Denmark - the Refugee Appeals Board’s decision of 25 January 2017

Country of Decision:
Country of Applicant:
Date of Decision:
25-01-2017
Court Name:
The Refugee Appeals Board
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Headnote: 

The applicant, an ethnic Arab and a Sunni Muslim from Baghdad, who had worked in a firm with foreign connections in the Green Zone, had received threats from a Shia militia and his brother was abducted during a search for him at his home.

The Board found that the applicant, if returned to Iraq, was in real risk of suffering serious harm.

The Board did not find reason for granting refugee status under the Danish Aliens Act Art. 7 (1). The Board therefore granted subsidiary protection under the Danish Aliens Act Art. 7 (2).

Facts: 

The applicant, born in 1985, is an ethnic Arab and a Sunni Muslim from Baghdad, Iraq. He entered Denmark in December 2014 and applied for refugee status. He stated that he feared if he returned to Iraq he would be killed by the Shia militia Asaieb Ahe Alhaq because he is a Sunni Muslim and has worked in the Green Zone in Baghdad. He also fears the Shia militia Alhashed Alshabi because they kill Sunni Muslims. In support of his application regarding his fear for the Shia militia, Asaieb Ahe Alhaq, he referred to a phone call in the summer of 2014, which he assumed came from a representative of the militia and in which his life was threatened. That same day a work colleague and friend, [A], also received a phone call threatening A. [Three days later] [A] was kidnapped. That same day the applicant left his home and stayed with a friend who lived not far from the applicant’s home. [The following day] [A] was found dead in a container. The applicant assumed that a Shia militia was behind the abduction and killing of [A]. [Two days later] a group of men in police uniforms came to the applicant’s home and as the applicant was not at home they abducted the applicant’s younger brother. The applicant assumed that the militia was behind the abduction and the militias and the authorities had collaborated. [Four days later] the applicant legally left Iraq from Baghdad’s International Airport.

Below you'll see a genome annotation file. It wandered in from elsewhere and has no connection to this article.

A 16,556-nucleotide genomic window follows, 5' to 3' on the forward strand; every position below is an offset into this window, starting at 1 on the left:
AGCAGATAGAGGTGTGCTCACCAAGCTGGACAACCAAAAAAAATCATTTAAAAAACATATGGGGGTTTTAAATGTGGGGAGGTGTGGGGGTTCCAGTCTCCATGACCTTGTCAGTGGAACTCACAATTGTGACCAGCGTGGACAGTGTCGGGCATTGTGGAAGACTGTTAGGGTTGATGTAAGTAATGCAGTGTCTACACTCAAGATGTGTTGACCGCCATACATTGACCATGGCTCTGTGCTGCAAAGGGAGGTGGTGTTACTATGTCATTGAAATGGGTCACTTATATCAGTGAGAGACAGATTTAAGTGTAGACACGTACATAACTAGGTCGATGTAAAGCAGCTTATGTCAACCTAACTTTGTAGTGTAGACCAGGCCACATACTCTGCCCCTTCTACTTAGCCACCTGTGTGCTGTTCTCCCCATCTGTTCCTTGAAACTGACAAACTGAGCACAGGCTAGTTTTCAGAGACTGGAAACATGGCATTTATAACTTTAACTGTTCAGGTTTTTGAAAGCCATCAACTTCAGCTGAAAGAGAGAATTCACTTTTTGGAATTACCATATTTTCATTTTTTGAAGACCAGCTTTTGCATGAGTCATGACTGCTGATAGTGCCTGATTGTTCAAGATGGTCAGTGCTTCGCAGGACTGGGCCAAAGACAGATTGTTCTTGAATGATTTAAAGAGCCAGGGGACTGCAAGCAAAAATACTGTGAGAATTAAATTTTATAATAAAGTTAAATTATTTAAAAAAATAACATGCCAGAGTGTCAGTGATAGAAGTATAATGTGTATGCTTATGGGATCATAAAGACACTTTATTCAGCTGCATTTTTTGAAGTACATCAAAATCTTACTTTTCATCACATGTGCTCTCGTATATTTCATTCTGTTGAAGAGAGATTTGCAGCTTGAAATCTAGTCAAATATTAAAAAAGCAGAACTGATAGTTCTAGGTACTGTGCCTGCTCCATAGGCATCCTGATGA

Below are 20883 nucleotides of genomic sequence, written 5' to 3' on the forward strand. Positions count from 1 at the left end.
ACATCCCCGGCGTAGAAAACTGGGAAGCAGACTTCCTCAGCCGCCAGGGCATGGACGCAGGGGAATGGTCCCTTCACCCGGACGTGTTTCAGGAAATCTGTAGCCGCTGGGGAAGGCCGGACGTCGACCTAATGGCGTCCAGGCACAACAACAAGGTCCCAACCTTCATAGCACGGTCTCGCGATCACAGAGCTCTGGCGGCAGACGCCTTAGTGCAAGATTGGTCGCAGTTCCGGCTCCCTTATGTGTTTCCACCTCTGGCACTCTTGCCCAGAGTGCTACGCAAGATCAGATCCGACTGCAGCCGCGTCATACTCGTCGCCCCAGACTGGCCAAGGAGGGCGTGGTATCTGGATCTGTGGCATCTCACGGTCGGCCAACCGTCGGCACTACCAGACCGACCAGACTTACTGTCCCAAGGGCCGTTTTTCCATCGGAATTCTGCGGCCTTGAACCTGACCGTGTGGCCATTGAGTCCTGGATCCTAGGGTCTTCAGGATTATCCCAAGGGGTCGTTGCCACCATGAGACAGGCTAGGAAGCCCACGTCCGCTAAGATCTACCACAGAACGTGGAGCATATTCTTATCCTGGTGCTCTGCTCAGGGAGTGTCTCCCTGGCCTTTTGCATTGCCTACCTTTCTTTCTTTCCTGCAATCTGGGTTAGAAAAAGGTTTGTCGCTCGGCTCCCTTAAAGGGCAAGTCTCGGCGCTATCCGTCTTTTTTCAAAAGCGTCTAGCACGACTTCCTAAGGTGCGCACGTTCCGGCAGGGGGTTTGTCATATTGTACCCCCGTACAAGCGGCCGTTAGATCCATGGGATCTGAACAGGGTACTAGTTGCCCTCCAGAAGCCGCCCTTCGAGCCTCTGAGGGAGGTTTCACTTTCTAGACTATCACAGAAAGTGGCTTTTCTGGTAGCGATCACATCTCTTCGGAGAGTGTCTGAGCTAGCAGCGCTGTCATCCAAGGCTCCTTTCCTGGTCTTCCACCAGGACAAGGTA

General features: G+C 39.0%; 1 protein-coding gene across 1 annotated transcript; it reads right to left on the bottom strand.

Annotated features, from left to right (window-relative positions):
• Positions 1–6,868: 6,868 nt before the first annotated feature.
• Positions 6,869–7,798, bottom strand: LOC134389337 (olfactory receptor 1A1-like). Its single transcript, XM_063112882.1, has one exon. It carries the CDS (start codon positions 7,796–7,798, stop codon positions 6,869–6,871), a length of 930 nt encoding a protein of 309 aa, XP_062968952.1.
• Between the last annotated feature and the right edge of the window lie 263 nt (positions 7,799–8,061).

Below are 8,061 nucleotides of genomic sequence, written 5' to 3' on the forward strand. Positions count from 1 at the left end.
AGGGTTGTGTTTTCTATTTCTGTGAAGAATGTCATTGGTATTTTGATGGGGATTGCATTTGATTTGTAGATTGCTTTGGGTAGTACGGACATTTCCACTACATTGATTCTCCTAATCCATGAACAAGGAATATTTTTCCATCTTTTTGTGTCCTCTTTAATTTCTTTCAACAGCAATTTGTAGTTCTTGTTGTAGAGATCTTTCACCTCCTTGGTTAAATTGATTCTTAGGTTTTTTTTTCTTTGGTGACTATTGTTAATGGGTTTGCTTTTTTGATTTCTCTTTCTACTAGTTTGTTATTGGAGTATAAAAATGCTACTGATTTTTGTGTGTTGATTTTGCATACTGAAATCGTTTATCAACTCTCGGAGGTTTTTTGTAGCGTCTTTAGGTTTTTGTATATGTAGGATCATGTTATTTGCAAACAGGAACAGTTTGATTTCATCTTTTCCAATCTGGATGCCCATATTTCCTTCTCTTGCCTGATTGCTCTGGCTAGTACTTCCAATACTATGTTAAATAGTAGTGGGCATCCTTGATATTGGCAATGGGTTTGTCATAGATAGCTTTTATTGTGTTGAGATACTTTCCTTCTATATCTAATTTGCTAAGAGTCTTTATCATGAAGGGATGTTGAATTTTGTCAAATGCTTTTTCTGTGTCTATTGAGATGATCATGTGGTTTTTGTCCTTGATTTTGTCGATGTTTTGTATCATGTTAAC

The Danish Immigration Service rejected the asylum application in August 2016.

Decision & Reasoning: 

The account of the applicant has been established by the Refugee Appeals Board.

The board accepted that the applicant is a Sunni Muslim and in [the summer] 2014 worked in a firm with foreign connections situated in the Green Zone where the USA controlled the accessibility and issued ID cards. The Board noted that the applicant had presented several documents for the documentation of his terms of employment as well as ID documents. The applicant’s account of the threat from an unknown person, who according to the applicant represented a Shia militia, had been consistent and trustworthy. The Board also emphasised that the applicant’s younger brother was abducted from the home during the search for the applicant. As the threat came shortly before his departure and in part was based on the applicant’s employment and that [A], the applicants colleague and friend, received a similar threat the same day and immediately after was abducted and killed, the Board found that the applicant in the case of returning to Iraq would be in real risk of suffering serious harm covered by the Danish Aliens Act Art. 7 (2). The Board did not find reason for granting refugee status under the Danish Aliens Act Art. 7 (1). The Board therefore granted subsidiary protection under the Danish Aliens Act Art. 7 (2).

Outcome: 

The applicant was granted subsidiary protection under the Danish Aliens Act Art. 7 (2).

Observations/Comments: 

The Board did not give reasons for not granting refugee status under the Danish Aliens Act Art. 7 (1), in spite of the applicant being persecuted on the ground of imputed political opinion.